SMArt 155 is a German 155 mm artillery round, designed for a long range, indirect fire top attack role against armoured vehicles. The SMArt carrier shell contains two submunitions with infrared sensor and millimeter wave radar, which descend over the battlefield on ballutes and attack hardened targets with explosively formed penetrator warheads. Built with multiple redundant self-destruct mechanisms, these submunitions were specifically designed[dubious ] to fall outside the category of submunition weapons prohibited by the 2008 Convention on Cluster Munitions.
The name SMArt 155 is a contraction of its German name Suchzünder Munition für die Artillerie 155 (meaning "sensor-fuse munition for 155mm artillery"). SMArt is manufactured by GIWS mbh (Gesellschaft für Intelligente WirkSysteme mbH), a partnership between German armaments companies Rheinmetall and Diehl BGT Defence.
SMArt was first deployed by the Bundeswehr in 2000, and has been sold to the armies of Switzerland, Greece, Australia and the United Kingdom.
SMArt 155 is a 155 mm NATO artillery round designed to be fired from the Panzerhaubitze 2000 and the M109 howitzers, including the Paladin variant. It consists of a 47-kilogram (104 lb) heavy artillery projectile containing two autonomous, sensor-fused, fire-and-forget submunitions. The submunitions each contain a high-penetration EFP warhead for use against even heavy armoured fighting vehicles like main battle tanks. The EFP warhead uses a heavy metal liner.
The sensor system relying on several types of sensors give SMArt 155 the ability to be used in every type of terrain independent of the weather conditions.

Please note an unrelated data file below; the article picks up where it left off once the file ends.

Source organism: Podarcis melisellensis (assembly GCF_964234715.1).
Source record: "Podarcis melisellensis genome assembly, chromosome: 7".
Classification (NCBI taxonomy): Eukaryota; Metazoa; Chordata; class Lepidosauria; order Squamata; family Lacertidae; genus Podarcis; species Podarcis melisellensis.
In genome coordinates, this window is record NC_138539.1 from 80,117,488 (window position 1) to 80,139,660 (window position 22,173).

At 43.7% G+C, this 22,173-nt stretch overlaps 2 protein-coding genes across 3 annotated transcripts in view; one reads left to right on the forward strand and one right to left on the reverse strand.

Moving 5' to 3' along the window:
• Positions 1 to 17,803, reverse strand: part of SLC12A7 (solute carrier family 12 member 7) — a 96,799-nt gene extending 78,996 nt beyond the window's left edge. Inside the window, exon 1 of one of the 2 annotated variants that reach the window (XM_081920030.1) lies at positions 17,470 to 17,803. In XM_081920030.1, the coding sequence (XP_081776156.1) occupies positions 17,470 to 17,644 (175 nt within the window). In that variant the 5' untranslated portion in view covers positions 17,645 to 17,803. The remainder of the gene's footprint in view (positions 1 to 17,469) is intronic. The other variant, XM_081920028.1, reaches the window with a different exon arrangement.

|1||A SMArt-155 round is fired from a standard rifled 155mm artillery tube.|
|2||The round flies on a ballistic arc, with a range of 27.5 kilometres (17.1 mi)|
|3||Mid-flight a timer fuse ignites a small ejector rocket in the nose, which drags the two submunitions out of the shell casing.|
|4||Once clear of the shell, the submunitions fall toward the target. The shell and the nose assembly fall away.|
|5||The submunitions deploy parachutes, and independently corkscrew down over the subject area, scanning for targets.|
|6||Once a submunition detects a target vehicle beneath it, it detonates its explosive payload. This creates a high-velocity explosively formed projectile which strikes the target vehicle from above, where the armour is weak, for maximum effect.|
US artillery largely deploys the M712 Copperhead laser-guided round for the anti-tank role. GIWS formed a partnership with US defence contractor Alliant Techsystems, hoping to sell SMArt 155 to the United States armed forces; to date no sale has been made. The US developed the similar M898 SADARM system (which also descended on a ballute to attack the top surfaces of armoured vehicles), but this was discontinued in favour of the GPS guided M982 Excalibur round.
- Australian Army – replaced M712 Copperhead
- German Army – known as DM702A1, used with the Panzerhaubitze 2000
- Hellenic Army – also used in combination with the Panzerhaubitze 2000
- Swiss Army
GIWS and its partners has also demonstrated SMArt to a number of other armies, including those of the United States, the United Arab Emirates (for use in their existing G6 howitzer), Peru, and India. The UK purchase under the IFPA initiative was cancelled.
- "SMArt Sensor-Fuzed Ammunition for 155mm guns". Defense-Update.com. Retrieved 4 December 2010.
- "SMArt 155 Family of intelligent munition". GIWS mbh. Retrieved 4 December 2010.
- "SMArt 155: A new Dimension for Artillery". GIWS mbh. Retrieved 4 December 2010.
- "SMArt 155". deagel.com. December 30, 2010. Retrieved 7 January 2011.
- "ATK Partner GIWS Achieves 100-Percent Reliability In Tests of Extended Footprint SMArt 155 Munition Precision-Guided Projectile is Part of ATK's Newly Formed Precision Systems Group". ATK press release. May 9, 2002.
- "SMArt 155 mm Munition für Australien" (in German). Behörden Spiegel Online. Retrieved 2 December 2010.
- "DEFENCE PURCHASES NEW ANTI-TANK ARTILLERY ROUND". Australian Department of Defence. Retrieved 9 December 2010.
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